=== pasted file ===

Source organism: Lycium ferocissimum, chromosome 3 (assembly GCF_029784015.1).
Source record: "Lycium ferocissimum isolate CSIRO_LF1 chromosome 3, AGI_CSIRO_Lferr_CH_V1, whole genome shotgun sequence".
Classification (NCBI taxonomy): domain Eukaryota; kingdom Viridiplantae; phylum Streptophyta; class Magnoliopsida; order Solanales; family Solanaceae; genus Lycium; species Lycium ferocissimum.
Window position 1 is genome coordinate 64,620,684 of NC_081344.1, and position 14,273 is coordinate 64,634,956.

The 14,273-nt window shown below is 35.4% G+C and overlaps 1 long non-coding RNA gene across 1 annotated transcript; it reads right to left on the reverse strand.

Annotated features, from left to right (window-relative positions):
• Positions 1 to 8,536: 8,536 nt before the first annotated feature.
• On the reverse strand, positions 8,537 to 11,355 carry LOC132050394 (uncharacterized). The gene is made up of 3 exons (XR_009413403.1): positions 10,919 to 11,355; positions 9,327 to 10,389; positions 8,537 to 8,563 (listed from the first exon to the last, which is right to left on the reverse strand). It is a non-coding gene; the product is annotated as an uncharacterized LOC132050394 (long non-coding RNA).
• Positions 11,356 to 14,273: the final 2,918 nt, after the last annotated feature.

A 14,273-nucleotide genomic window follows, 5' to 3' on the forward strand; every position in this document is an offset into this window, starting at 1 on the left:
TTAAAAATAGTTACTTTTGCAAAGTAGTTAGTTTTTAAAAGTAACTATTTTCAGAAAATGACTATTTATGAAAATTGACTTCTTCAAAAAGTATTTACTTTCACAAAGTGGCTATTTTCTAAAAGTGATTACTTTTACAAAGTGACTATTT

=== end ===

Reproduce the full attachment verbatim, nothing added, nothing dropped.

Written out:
Source organism: Lycium ferocissimum, chromosome 3 (assembly GCF_029784015.1).
Source record: "Lycium ferocissimum isolate CSIRO_LF1 chromosome 3, AGI_CSIRO_Lferr_CH_V1, whole genome shotgun sequence".
Classification (NCBI taxonomy): domain Eukaryota; kingdom Viridiplantae; phylum Streptophyta; class Magnoliopsida; order Solanales; family Solanaceae; genus Lycium; species Lycium ferocissimum.
Window position 1 is genome coordinate 64,620,684 of NC_081344.1, and position 14,273 is coordinate 64,634,956.

The 14,273-nt window shown below is 35.4% G+C and overlaps 1 long non-coding RNA gene across 1 annotated transcript; it reads right to left on the reverse strand.

Annotated features, from left to right (window-relative positions):
• Positions 1 to 8,536: 8,536 nt before the first annotated feature.
• On the reverse strand, positions 8,537 to 11,355 carry LOC132050394 (uncharacterized). The gene is made up of 3 exons (XR_009413403.1): positions 10,919 to 11,355; positions 9,327 to 10,389; positions 8,537 to 8,563 (listed from the first exon to the last, which is right to left on the reverse strand). It is a non-coding gene; the product is annotated as an uncharacterized LOC132050394 (long non-coding RNA).
• Positions 11,356 to 14,273: the final 2,918 nt, after the last annotated feature.

A 14,273-nucleotide genomic window follows, 5' to 3' on the forward strand; every position in this document is an offset into this window, starting at 1 on the left:
TTAAAAATAGTTACTTTTGCAAAGTAGTTAGTTTTTAAAAGTAACTATTTTCAGAAAATGACTATTTATGAAAATTGACTTCTTCAAAAAGTATTTACTTTCACAAAGTGGCTATTTTCTAAAAGTGATTACTTTTACAAAGTGACTATTT